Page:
Gretchen Morgenson reports on yet another fly-by-night bailout operation by the New York Fed:
The existence of one such secret deal, struck in July between the Federal Reserve Bank of New York and Bank of America, came to light just last week in court filings.
That the New York Fed would shower favors on a big financial institution may not surprise. It has long shielded large banks from assertive regulation and increased capital requirements.
Still, last week’s details of the undisclosed settlement between the New York Fed and Bank of America are remarkable. Not only do the filings show the New York Fed helping to thwart another institution’s fraud case against the bank, they also reveal that the New York Fed agreed to give away what may be billions of dollars in potential legal claims.
Essentially, Obamaism increasingly serves as a front for the big-money interests who benefit from the Federal Reserve’s largesse and interest rate policies; progressive rhetoric serves as the beard for royalist results.
Overall, the impacts of ultralow interest rate, cash-machine policies of Fed Chairman Ben Bernanke trump everything else. The presidential stimulus was, at best, modestly effectively, and certainly did little to turn around the fortunes of most Americans or spark much economic growth. Unemployment remains stuck at around 8 percent and 8.5 million workers have exited the labor force.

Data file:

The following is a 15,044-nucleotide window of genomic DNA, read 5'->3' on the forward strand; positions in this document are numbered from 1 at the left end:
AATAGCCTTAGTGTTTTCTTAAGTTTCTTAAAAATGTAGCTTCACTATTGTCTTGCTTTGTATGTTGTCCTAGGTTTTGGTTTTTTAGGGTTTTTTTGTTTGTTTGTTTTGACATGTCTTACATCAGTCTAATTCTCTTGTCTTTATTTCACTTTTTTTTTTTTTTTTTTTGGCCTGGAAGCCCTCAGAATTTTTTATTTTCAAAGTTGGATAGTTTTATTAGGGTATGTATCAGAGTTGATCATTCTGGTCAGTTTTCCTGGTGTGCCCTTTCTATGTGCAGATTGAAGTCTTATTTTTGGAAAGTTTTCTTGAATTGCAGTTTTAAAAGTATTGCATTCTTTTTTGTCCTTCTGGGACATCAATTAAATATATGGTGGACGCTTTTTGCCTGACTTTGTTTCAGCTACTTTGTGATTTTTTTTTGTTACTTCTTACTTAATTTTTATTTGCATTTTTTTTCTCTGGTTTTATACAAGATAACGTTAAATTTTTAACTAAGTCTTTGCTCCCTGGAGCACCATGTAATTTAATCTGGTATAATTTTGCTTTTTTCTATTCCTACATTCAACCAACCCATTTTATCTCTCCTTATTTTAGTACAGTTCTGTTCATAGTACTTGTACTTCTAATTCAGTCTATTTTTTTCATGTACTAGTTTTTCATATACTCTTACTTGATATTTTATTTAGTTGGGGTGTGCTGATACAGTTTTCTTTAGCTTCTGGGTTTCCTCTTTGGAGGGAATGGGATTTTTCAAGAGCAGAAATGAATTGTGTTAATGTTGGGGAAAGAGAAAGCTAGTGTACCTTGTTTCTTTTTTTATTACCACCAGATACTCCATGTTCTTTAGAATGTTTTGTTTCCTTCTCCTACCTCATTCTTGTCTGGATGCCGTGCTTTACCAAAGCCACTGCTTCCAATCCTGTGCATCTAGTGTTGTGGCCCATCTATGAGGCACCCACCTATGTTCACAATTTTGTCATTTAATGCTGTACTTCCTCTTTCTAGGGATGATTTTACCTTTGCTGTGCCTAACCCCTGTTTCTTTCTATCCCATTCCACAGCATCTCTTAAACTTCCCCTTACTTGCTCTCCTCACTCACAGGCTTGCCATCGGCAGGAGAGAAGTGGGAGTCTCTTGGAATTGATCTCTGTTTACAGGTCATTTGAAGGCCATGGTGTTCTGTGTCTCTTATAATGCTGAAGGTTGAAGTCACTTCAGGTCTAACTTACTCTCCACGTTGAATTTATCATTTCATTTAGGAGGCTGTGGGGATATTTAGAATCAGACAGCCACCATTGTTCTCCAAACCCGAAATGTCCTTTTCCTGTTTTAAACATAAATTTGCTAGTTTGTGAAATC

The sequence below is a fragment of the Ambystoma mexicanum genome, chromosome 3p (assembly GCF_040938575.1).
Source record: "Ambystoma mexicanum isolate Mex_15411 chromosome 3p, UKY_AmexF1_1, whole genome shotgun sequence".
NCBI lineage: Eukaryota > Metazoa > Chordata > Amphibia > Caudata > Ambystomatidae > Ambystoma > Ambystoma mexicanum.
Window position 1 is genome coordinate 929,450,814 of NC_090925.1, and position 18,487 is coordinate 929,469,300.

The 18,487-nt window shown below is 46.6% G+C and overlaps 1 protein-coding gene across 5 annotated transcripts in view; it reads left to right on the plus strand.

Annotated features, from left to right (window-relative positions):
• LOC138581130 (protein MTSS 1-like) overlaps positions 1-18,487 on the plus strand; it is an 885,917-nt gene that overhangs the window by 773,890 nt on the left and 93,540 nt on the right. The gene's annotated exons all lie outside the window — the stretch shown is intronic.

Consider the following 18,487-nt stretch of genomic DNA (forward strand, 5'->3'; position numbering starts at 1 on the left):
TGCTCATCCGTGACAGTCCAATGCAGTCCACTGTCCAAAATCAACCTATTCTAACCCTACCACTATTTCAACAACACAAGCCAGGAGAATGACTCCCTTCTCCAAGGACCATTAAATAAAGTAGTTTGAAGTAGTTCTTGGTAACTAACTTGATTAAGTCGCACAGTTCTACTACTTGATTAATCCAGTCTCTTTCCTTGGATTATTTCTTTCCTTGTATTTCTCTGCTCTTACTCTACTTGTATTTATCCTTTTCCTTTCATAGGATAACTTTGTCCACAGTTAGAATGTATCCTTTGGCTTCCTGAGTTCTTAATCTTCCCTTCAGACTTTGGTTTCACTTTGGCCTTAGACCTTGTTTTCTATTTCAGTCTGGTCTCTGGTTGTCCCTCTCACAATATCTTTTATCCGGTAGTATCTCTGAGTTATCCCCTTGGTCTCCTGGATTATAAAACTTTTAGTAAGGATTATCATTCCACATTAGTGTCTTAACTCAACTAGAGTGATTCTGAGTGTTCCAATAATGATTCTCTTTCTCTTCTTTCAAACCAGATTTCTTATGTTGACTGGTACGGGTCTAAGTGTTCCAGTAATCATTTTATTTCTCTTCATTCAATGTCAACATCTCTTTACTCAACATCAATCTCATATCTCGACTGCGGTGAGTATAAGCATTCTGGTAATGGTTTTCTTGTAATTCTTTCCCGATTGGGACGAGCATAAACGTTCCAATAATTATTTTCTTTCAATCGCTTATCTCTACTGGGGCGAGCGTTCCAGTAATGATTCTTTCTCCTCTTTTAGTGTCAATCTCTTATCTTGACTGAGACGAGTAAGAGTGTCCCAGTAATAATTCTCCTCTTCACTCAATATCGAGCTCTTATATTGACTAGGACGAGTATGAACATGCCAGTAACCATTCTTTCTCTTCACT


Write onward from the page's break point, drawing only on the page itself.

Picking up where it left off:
But the Bernanke policies have succeeded in reshaping the economic landscape in ways that, while good for the plutocracy and Wall Street, are not particularly positive for the vast majority of Americans.
“Too big to fail” really means “just right for Washington.”
I’ve long argued in favor of free markets for one simple and practical reason: It’s a bad idea to let the money guys get together with the political power guys. Without a wall of separation, to borrow a phrase, between the two, there’s no air for the rest of us to breathe.
Small business giving up? Your savings stopped generating any interest? Millions, whether rich or poor, permanently dependent on handouts? These are features, not bugs.
The men who own all the apple carts are seldom interested in seeing them tipped over.